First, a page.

Blockchain Technology Plays Pivotal Role in the RegTech Revolution

The Regulatory Technology (RegTech) in financial services encompasses digital services on big data, biometrics, artificial intelligence, and machine learning to comply with regulatory requirements more effectively. And this industry is projected to cross $127 billion per year by 2024.

Blockchain offers many advantages that help boost RegTech evolution. It allows transparency because of its improved security via cryptography, distributed ledger, enhanced record-keeping, and faster and cost-effective through automation.

Here some uses of blockchain technology in the RegTec industry:

Regulatory Fund Management

Smart contracts offer a significant advantage because of automation and the ability to incorporate the essential aspects of regulatory reporting and comply with a fund’s regulatory norms in real-time.

Record Keeping

The vast amount of information collected by big data can create a collection of unstructured data that have no use. RegTech companies implement blockchain technology to address this issue by producing data that is transparent and using a distributed ledger to make it obtainable for internal use, protect from frauds, and document for audit purposes.

Anti-Money Laundering, Client Onboarding, and Fraud Prevention

Anti-Money Laundering (AML) and Know Your Customer (KYC) regulations for onboarding clients can be challenging for financial institutions as they need to gather their data on possible clients before they begin doing business. Also, they need to update the data regularly for existing counterparties, which is expensive and can take a lot of time. Banks can implement universal ledgers to distinguish their customers, track transactions, and identify fraud.

Many RegTech companies offer cryptocurrency firms solutions to help authenticate identity quickly and cost-effectively build on improved data analytics or biometrics in compliance with comprehensive regulations.

Monitoring

Monitoring transactions increases the transparency that blockchain offers because of the growing use of virtual currencies for money laundering. Additionally, it provides better traceability and quicker analysis when assets are digitalized.

Bradley Peterson currently serves as Executive Vice President and Chief Technology and Chief Information Officer (CTO/CIO) for Nasdaq. Before Nasdaq, he served as CIO and EVP for Schwab Technology Services (STS), responsible for Schwab’s technology innovation, development, infrastructure and operations.

He also has held senior executive positions at companies including Epoch Partners, Schwab, Pacific Bell Wireless and Pacific Telesis (now part of AT&T). He earned his master’s degree in management at MIT Sloan School of Management and a bachelor’s degree in systems science and economics at the University of California, Los Angeles (UCLA)

Tell us a bit about your background, and your interest in financial technology.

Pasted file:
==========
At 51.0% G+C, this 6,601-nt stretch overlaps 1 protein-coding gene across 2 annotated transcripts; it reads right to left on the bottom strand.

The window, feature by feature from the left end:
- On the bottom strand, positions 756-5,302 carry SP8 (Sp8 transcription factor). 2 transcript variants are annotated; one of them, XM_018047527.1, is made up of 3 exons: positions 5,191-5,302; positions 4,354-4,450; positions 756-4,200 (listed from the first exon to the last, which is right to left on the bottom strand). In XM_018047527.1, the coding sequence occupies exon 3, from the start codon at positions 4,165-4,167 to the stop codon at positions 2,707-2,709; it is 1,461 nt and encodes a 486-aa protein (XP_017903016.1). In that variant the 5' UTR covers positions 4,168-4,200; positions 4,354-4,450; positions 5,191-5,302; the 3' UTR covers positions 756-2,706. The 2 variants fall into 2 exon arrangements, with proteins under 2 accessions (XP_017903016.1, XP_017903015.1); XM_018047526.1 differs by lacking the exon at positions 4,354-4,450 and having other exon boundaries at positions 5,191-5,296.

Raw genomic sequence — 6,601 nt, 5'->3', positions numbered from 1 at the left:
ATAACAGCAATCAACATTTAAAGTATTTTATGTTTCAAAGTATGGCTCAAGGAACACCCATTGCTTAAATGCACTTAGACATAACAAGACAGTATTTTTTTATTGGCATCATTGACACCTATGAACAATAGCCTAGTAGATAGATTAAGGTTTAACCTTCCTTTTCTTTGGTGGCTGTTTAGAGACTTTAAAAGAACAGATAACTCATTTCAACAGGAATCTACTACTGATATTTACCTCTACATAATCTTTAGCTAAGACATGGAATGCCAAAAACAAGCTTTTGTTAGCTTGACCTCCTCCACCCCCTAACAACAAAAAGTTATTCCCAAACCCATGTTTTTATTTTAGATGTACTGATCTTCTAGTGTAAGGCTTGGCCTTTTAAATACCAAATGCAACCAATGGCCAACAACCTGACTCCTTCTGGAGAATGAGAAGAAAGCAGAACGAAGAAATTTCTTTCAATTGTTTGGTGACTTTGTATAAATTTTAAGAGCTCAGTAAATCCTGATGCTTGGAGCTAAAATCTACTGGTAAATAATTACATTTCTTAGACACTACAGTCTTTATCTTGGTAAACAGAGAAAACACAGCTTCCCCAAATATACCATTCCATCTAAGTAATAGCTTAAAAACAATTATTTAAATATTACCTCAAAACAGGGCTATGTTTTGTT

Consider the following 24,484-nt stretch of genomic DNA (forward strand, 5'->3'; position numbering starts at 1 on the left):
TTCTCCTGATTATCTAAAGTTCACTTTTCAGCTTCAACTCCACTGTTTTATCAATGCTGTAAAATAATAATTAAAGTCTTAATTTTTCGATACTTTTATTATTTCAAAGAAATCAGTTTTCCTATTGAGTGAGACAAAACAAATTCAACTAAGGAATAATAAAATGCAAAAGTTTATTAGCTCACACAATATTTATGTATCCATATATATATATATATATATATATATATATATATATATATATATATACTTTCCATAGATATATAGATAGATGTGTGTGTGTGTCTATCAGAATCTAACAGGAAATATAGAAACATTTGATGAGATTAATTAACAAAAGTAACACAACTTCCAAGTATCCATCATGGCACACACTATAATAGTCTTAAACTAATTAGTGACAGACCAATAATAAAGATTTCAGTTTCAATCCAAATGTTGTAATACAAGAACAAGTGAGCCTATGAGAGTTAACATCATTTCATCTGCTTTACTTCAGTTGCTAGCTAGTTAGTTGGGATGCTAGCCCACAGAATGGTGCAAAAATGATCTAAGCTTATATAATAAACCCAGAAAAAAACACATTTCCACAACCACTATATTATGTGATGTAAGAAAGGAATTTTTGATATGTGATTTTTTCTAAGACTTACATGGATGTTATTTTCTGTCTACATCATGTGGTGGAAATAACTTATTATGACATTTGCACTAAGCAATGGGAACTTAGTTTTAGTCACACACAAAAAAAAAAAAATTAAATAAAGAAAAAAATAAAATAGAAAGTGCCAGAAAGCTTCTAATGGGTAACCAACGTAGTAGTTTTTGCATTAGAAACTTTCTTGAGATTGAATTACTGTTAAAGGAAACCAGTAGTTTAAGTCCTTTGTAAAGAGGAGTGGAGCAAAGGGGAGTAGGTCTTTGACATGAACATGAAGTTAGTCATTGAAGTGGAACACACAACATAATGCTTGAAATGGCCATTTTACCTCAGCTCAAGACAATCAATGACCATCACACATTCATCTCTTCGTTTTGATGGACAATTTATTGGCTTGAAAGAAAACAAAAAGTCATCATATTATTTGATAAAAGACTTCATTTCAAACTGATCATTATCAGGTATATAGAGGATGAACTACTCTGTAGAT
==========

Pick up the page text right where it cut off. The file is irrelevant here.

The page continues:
I’ve spent the bulk of my career working in technology and product engineering across telecom, e-commerce and financial service industries. I’ve been fascinated by how payments and transactions have developed over the years and seeing innovation happen in this space. I’ve been fortunate to have been involved in many of these new developments.

How well are financial companies adapting to the rapid pace of FinTech development? What fields are furthest ahead of the game, and what sectors are being left behind?

The financial industry has been very bullish on embracing fintech development, particularly companies that work on the B2C side — companies that developed the original ATM networks, debit card services, 24/7 access to our money and buying power. The adoption of the Internet and web services brought new innovations like PayPal and Amazon’s 1-Click in payments and online investing for many others, while mobile has given us another wave of innovation with services like Venmo and the ability to make transactions with smartphones and other devices. More broadly, I think the leading financial services innovators have done a relatively good job of incorporating the latest wave of communications innovations into new services for their customers.

What challenges do you see for FinTech development and disruption, both from a user’s perspective and from a regulatory standpoint?

The biggest challenge remains the need for more innovations in security protections and security enhancements. From the point of view of smaller fintech start-ups, there is the extra consideration in their business model to adhere to the current regulatory framework in their respective industry. For financial services start-ups, there’s a lot to consider in how you innovate, including how you assess and develop new technology.

What is your overall take on the present and future of blockchain?

We’ve seen blockchain being initially embraced by the B2C financial services world. There is a growing need for modernization in all corners of the financial services sector in terms of infrastructure and how operational systems work. And blockchain has been the biggest catalyst for studying and innovating our collective approach to modernizing essential record keeping functions of our industry. This is a multi-year, massive project. And I see blockchain technology having a key part in this new, exciting development.

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